Cape Town Pelagics - Seabird
Conservation in South Africa
Cape Town Pelagics is run on a non-profit
basis and over the last 8 years, we've donated over R 60,000.00
to Albatross research and conservation. One of the projects
we've supported recently has been Birdlife International's
Save the Albatross Campaign, of which the Albatross Task
force is a part.
We're glad that through our pelagic trips we've been able
to play our small role in helping to save Albatrosses, not
only by direct donations, but also by raising awareness
(for example for the Leap
School Bird Club) and providing an opportunity for people
to see Albatrosses and becoming inspired for conservation.
We also take out Albatross researchers for free on research
We donated spaces to members
of the LEAP School
Bird Club, giving them a chance to see seabirds such as
Albatross. Pictures will be posted shortly.
on seabird conservation in Southern Africa
South African seabirds are threathened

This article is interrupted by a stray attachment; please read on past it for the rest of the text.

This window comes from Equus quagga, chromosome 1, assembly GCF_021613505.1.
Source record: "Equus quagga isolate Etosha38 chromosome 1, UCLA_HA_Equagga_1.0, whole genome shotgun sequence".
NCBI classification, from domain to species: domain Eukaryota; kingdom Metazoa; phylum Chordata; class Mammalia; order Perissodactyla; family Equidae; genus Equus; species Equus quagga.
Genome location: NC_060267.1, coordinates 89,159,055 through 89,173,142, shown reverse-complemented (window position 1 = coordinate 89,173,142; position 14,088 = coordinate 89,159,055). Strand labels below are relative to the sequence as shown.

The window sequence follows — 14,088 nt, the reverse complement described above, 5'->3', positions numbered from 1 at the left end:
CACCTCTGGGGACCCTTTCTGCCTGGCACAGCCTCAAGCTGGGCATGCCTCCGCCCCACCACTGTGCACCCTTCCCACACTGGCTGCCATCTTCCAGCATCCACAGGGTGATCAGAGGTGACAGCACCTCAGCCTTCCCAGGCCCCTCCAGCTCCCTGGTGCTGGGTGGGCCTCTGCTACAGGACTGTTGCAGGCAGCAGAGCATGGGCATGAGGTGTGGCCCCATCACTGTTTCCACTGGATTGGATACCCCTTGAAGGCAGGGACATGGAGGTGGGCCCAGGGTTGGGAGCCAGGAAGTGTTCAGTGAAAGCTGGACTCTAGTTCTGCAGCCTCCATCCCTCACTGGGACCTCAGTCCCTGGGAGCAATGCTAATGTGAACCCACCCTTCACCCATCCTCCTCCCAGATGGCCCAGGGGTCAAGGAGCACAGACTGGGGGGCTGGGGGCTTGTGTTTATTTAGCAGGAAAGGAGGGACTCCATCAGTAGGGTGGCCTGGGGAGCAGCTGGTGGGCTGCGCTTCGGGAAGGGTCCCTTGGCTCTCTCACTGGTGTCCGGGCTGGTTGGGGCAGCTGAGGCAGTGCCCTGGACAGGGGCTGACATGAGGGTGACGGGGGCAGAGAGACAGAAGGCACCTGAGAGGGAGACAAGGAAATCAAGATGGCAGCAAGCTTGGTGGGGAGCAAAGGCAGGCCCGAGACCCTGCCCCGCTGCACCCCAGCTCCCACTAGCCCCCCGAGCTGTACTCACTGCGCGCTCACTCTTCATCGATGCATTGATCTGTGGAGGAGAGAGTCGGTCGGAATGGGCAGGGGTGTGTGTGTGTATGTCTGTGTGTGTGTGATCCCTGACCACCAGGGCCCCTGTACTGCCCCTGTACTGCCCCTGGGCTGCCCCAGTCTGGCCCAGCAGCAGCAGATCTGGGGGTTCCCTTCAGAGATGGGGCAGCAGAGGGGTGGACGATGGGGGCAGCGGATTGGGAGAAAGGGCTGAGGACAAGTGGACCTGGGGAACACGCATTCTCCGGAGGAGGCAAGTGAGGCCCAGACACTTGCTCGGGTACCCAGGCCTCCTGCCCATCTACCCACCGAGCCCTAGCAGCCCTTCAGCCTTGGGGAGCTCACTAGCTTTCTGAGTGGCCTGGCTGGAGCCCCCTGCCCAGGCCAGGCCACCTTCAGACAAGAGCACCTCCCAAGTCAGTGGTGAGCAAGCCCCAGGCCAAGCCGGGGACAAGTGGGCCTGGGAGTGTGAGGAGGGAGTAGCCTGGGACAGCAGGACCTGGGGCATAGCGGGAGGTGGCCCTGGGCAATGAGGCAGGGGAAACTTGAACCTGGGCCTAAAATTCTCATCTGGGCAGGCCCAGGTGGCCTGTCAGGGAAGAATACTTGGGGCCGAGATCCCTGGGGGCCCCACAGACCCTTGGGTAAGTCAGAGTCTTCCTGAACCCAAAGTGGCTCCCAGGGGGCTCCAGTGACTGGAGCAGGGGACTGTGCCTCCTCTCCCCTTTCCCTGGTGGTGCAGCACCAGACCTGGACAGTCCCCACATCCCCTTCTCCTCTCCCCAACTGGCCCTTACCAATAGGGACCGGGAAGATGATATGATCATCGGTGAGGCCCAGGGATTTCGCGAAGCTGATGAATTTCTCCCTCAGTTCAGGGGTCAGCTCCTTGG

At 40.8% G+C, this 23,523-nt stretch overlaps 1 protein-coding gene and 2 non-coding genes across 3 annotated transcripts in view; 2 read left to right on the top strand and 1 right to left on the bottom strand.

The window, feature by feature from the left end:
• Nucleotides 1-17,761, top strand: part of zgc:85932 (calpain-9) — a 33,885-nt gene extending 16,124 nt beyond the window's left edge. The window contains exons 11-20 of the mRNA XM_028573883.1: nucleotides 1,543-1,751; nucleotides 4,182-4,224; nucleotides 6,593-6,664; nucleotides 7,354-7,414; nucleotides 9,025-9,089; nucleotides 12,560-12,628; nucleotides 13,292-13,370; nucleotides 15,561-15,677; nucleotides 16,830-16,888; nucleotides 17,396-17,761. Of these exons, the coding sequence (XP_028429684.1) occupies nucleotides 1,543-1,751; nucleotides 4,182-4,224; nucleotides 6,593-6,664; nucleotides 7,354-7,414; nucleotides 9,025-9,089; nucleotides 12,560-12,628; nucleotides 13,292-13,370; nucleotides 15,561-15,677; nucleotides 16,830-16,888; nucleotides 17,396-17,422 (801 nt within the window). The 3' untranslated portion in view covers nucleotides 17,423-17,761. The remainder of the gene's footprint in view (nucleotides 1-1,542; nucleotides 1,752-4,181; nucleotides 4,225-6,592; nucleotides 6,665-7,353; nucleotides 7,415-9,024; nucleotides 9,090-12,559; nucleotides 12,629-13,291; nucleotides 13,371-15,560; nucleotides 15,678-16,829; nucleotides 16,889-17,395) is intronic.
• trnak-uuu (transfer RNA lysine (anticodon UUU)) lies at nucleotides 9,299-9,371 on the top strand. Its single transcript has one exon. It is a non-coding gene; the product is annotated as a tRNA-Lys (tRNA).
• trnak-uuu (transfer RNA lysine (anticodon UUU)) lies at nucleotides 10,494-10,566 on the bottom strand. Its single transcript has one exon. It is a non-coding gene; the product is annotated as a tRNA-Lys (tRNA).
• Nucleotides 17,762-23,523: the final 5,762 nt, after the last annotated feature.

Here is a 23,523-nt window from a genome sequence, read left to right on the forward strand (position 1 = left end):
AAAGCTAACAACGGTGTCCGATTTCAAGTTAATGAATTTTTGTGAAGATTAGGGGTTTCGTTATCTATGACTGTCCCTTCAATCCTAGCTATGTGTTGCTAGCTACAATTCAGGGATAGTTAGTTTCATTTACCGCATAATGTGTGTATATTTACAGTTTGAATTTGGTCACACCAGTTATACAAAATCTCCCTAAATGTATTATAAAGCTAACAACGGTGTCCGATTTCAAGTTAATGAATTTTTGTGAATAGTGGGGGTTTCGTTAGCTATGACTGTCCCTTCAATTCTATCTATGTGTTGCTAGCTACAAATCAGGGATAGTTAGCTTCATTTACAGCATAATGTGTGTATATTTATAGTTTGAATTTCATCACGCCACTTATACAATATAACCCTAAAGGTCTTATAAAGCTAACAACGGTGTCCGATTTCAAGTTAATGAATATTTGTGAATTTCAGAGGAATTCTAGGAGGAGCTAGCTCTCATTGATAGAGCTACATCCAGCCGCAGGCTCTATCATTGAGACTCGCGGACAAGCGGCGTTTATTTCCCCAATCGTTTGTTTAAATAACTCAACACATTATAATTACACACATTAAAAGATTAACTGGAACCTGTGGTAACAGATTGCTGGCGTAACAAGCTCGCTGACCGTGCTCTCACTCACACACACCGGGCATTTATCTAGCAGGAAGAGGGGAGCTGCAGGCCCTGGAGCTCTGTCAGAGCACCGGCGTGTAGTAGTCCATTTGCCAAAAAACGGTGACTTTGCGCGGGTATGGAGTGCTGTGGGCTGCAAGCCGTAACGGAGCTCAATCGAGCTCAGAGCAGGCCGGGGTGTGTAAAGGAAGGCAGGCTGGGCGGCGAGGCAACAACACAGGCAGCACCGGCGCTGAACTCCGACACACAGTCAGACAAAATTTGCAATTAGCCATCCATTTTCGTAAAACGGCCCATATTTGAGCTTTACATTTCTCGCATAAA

most notably by long-line fishing operations and oil spills.
For more information on seabirds and conservation efforts,
we strongly recommend a visit to the Animal
Demography Unit's and their seabird
resources pages. This excellent site offers resources
on numerous pelagic and coastal
Agreement for the conservation of albatrosses and petrels
Albatrosses are the bird family with perhaps the highest
proportion of threatened species. Of the 21 species currently
recognised, 20 are listed as threatened or near-threatened
in the global red data list. The accidental capture of albatrosses,
and petrels, by longline fisheries is the most significant
single threat to albatross populations.
agreement has been ratified by most of the countries who's
activities or territorial waters overlap with the ranges
of endangered procellariiform seabirds. As of June 2007,
the total country ratification is at 11. ACAP is a
multilateral agreement which promotes the conservation of
albatrosses and petrels by coordinating international activities
to mitigate threats to albatrosses and petrels.